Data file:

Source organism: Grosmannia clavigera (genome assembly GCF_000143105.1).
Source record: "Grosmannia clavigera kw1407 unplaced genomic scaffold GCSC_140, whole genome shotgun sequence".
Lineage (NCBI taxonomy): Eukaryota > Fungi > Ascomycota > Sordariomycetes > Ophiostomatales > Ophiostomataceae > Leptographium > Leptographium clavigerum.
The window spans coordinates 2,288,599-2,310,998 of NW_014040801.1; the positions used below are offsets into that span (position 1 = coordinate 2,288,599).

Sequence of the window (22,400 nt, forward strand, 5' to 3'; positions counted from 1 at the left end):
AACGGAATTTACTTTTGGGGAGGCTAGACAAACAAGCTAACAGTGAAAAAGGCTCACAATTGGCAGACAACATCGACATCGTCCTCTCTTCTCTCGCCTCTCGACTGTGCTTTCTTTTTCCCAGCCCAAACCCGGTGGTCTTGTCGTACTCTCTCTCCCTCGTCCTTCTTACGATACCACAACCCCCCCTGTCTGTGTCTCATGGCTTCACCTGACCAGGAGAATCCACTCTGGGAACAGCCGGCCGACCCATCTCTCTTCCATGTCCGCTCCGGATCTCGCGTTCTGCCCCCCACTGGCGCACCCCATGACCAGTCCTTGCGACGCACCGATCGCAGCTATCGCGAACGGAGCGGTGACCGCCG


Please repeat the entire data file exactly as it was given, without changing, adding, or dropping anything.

Source organism: Grosmannia clavigera (genome assembly GCF_000143105.1).
Source record: "Grosmannia clavigera kw1407 unplaced genomic scaffold GCSC_140, whole genome shotgun sequence".
Lineage (NCBI taxonomy): Eukaryota > Fungi > Ascomycota > Sordariomycetes > Ophiostomatales > Ophiostomataceae > Leptographium > Leptographium clavigerum.
The window spans coordinates 2,288,599-2,310,998 of NW_014040801.1; the positions used below are offsets into that span (position 1 = coordinate 2,288,599).

Sequence of the window (22,400 nt, forward strand, 5' to 3'; positions counted from 1 at the left end):
AACGGAATTTACTTTTGGGGAGGCTAGACAAACAAGCTAACAGTGAAAAAGGCTCACAATTGGCAGACAACATCGACATCGTCCTCTCTTCTCTCGCCTCTCGACTGTGCTTTCTTTTTCCCAGCCCAAACCCGGTGGTCTTGTCGTACTCTCTCTCCCTCGTCCTTCTTACGATACCACAACCCCCCCTGTCTGTGTCTCATGGCTTCACCTGACCAGGAGAATCCACTCTGGGAACAGCCGGCCGACCCATCTCTCTTCCATGTCCGCTCCGGATCTCGCGTTCTGCCCCCCACTGGCGCACCCCATGACCAGTCCTTGCGACGCACCGATCGCAGCTATCGCGAACGGAGCGGTGACCGCCG